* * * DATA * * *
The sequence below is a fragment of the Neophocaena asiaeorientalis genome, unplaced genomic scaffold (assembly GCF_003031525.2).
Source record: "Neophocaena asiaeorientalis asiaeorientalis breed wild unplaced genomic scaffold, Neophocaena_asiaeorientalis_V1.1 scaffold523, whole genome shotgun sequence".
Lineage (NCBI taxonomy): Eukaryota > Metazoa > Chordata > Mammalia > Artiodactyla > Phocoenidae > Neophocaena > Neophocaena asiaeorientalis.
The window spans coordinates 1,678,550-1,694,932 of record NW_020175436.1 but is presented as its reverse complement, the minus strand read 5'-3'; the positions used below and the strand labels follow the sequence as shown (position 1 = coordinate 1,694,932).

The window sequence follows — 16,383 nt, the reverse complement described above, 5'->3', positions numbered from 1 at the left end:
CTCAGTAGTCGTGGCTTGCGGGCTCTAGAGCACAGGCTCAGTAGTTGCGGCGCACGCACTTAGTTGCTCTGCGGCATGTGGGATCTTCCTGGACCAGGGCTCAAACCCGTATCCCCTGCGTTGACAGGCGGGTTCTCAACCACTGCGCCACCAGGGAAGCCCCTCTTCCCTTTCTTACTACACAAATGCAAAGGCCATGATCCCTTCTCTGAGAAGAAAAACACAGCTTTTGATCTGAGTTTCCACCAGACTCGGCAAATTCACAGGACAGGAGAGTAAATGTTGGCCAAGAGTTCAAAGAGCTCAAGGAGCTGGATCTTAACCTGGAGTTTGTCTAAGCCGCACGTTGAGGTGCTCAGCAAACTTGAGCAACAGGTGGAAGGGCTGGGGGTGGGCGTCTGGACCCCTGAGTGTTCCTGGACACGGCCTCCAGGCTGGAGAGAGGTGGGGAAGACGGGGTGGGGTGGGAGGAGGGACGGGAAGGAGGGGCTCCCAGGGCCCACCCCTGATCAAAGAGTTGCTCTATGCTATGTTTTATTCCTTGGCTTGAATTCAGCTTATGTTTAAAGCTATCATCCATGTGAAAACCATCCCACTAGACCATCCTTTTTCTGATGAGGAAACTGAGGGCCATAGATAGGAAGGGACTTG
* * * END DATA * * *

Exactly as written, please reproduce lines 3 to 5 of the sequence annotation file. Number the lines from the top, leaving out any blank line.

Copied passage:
Lineage (NCBI taxonomy): Eukaryota > Metazoa > Chordata > Mammalia > Artiodactyla > Phocoenidae > Neophocaena > Neophocaena asiaeorientalis.
The window spans coordinates 1,678,550-1,694,932 of record NW_020175436.1 but is presented as its reverse complement, the minus strand read 5'-3'; the positions used below and the strand labels follow the sequence as shown (position 1 = coordinate 1,694,932).

The window sequence follows — 16,383 nt, the reverse complement described above, 5'->3', positions numbered from 1 at the left end: